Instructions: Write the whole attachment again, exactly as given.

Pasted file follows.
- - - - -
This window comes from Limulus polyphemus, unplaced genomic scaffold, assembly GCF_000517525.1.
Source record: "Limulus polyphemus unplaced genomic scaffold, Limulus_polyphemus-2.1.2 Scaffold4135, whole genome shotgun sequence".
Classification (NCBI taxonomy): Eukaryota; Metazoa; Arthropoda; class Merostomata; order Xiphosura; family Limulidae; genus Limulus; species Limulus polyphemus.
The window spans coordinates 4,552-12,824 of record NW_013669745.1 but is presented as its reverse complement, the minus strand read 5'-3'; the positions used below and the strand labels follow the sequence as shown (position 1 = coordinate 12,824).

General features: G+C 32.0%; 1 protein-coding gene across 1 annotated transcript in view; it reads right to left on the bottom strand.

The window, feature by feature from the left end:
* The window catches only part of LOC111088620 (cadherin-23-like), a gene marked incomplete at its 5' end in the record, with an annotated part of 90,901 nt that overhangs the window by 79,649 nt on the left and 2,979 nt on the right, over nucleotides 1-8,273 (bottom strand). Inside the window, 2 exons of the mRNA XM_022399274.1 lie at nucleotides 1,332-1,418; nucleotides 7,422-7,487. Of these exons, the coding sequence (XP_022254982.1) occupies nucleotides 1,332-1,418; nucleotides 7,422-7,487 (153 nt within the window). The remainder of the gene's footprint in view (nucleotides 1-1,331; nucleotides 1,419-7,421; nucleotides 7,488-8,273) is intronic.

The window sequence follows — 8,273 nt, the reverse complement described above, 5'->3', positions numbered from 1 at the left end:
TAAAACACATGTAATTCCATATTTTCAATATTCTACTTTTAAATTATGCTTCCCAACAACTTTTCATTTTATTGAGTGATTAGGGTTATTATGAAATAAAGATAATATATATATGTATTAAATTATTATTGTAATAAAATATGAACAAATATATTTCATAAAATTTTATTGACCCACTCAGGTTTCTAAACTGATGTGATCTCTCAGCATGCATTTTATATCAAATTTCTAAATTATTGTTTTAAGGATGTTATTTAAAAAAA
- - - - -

This window comes from Limulus polyphemus, unplaced genomic scaffold, assembly GCF_000517525.1.
Source record: "Limulus polyphemus unplaced genomic scaffold, Limulus_polyphemus-2.1.2 Scaffold4135, whole genome shotgun sequence".
Classification (NCBI taxonomy): Eukaryota; Metazoa; Arthropoda; class Merostomata; order Xiphosura; family Limulidae; genus Limulus; species Limulus polyphemus.
The window spans coordinates 4,552-12,824 of record NW_013669745.1 but is presented as its reverse complement, the minus strand read 5'-3'; the positions used below and the strand labels follow the sequence as shown (position 1 = coordinate 12,824).

General features: G+C 32.0%; 1 protein-coding gene across 1 annotated transcript in view; it reads right to left on the bottom strand.

The window, feature by feature from the left end:
* The window catches only part of LOC111088620 (cadherin-23-like), a gene marked incomplete at its 5' end in the record, with an annotated part of 90,901 nt that overhangs the window by 79,649 nt on the left and 2,979 nt on the right, over nucleotides 1-8,273 (bottom strand). Inside the window, 2 exons of the mRNA XM_022399274.1 lie at nucleotides 1,332-1,418; nucleotides 7,422-7,487. Of these exons, the coding sequence (XP_022254982.1) occupies nucleotides 1,332-1,418; nucleotides 7,422-7,487 (153 nt within the window). The remainder of the gene's footprint in view (nucleotides 1-1,331; nucleotides 1,419-7,421; nucleotides 7,488-8,273) is intronic.

The window sequence follows — 8,273 nt, the reverse complement described above, 5'->3', positions numbered from 1 at the left end:
TAAAACACATGTAATTCCATATTTTCAATATTCTACTTTTAAATTATGCTTCCCAACAACTTTTCATTTTATTGAGTGATTAGGGTTATTATGAAATAAAGATAATATATATATGTATTAAATTATTATTGTAATAAAATATGAACAAATATATTTCATAAAATTTTATTGACCCACTCAGGTTTCTAAACTGATGTGATCTCTCAGCATGCATTTTATATCAAATTTCTAAATTATTGTTTTAAGGATGTTATTTAAAAAAA